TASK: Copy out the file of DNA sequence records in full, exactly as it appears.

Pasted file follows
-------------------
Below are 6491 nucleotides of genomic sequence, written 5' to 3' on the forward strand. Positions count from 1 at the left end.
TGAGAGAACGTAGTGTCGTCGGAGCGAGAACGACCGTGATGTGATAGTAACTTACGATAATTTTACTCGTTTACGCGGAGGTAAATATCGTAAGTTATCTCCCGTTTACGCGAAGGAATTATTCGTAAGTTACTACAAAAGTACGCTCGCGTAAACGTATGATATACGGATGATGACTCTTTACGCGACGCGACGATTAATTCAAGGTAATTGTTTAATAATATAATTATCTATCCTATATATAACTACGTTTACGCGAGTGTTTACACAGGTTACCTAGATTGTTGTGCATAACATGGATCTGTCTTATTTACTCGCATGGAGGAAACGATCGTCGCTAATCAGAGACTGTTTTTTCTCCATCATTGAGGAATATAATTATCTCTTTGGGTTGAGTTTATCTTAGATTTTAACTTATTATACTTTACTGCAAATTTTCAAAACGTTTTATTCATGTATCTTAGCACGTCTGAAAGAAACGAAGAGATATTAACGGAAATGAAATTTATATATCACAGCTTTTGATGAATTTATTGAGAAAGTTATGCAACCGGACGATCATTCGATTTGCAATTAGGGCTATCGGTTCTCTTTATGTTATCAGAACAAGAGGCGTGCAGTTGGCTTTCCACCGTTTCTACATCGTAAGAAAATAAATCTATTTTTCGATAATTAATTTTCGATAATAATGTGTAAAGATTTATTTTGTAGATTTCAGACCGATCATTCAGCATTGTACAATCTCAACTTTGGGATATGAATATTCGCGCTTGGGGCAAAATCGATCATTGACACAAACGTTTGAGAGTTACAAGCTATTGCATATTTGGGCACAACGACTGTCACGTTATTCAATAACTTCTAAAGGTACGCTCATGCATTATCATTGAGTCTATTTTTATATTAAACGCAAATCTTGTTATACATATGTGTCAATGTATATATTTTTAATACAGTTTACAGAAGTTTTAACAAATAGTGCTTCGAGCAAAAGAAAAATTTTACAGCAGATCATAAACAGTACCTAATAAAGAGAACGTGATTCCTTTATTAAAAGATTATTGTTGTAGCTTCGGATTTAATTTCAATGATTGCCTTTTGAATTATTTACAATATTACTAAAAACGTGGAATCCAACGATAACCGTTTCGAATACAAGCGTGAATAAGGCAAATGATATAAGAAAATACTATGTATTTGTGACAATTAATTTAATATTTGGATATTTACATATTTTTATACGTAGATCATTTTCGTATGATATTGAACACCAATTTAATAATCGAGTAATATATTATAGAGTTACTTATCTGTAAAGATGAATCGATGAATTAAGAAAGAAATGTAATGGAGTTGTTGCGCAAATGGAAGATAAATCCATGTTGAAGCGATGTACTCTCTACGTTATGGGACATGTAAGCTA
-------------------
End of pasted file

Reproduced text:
Below are 6491 nucleotides of genomic sequence, written 5' to 3' on the forward strand. Positions count from 1 at the left end.
TGAGAGAACGTAGTGTCGTCGGAGCGAGAACGACCGTGATGTGATAGTAACTTACGATAATTTTACTCGTTTACGCGGAGGTAAATATCGTAAGTTATCTCCCGTTTACGCGAAGGAATTATTCGTAAGTTACTACAAAAGTACGCTCGCGTAAACGTATGATATACGGATGATGACTCTTTACGCGACGCGACGATTAATTCAAGGTAATTGTTTAATAATATAATTATCTATCCTATATATAACTACGTTTACGCGAGTGTTTACACAGGTTACCTAGATTGTTGTGCATAACATGGATCTGTCTTATTTACTCGCATGGAGGAAACGATCGTCGCTAATCAGAGACTGTTTTTTCTCCATCATTGAGGAATATAATTATCTCTTTGGGTTGAGTTTATCTTAGATTTTAACTTATTATACTTTACTGCAAATTTTCAAAACGTTTTATTCATGTATCTTAGCACGTCTGAAAGAAACGAAGAGATATTAACGGAAATGAAATTTATATATCACAGCTTTTGATGAATTTATTGAGAAAGTTATGCAACCGGACGATCATTCGATTTGCAATTAGGGCTATCGGTTCTCTTTATGTTATCAGAACAAGAGGCGTGCAGTTGGCTTTCCACCGTTTCTACATCGTAAGAAAATAAATCTATTTTTCGATAATTAATTTTCGATAATAATGTGTAAAGATTTATTTTGTAGATTTCAGACCGATCATTCAGCATTGTACAATCTCAACTTTGGGATATGAATATTCGCGCTTGGGGCAAAATCGATCATTGACACAAACGTTTGAGAGTTACAAGCTATTGCATATTTGGGCACAACGACTGTCACGTTATTCAATAACTTCTAAAGGTACGCTCATGCATTATCATTGAGTCTATTTTTATATTAAACGCAAATCTTGTTATACATATGTGTCAATGTATATATTTTTAATACAGTTTACAGAAGTTTTAACAAATAGTGCTTCGAGCAAAAGAAAAATTTTACAGCAGATCATAAACAGTACCTAATAAAGAGAACGTGATTCCTTTATTAAAAGATTATTGTTGTAGCTTCGGATTTAATTTCAATGATTGCCTTTTGAATTATTTACAATATTACTAAAAACGTGGAATCCAACGATAACCGTTTCGAATACAAGCGTGAATAAGGCAAATGATATAAGAAAATACTATGTATTTGTGACAATTAATTTAATATTTGGATATTTACATATTTTTATACGTAGATCATTTTCGTATGATATTGAACACCAATTTAATAATCGAGTAATATATTATAGAGTTACTTATCTGTAAAGATGAATCGATGAATTAAGAAAGAAATGTAATGGAGTTGTTGCGCAAATGGAAGATAAATCCATGTTGAAGCGATGTACTCTCTACGTTATGGGACATGTAAGCTA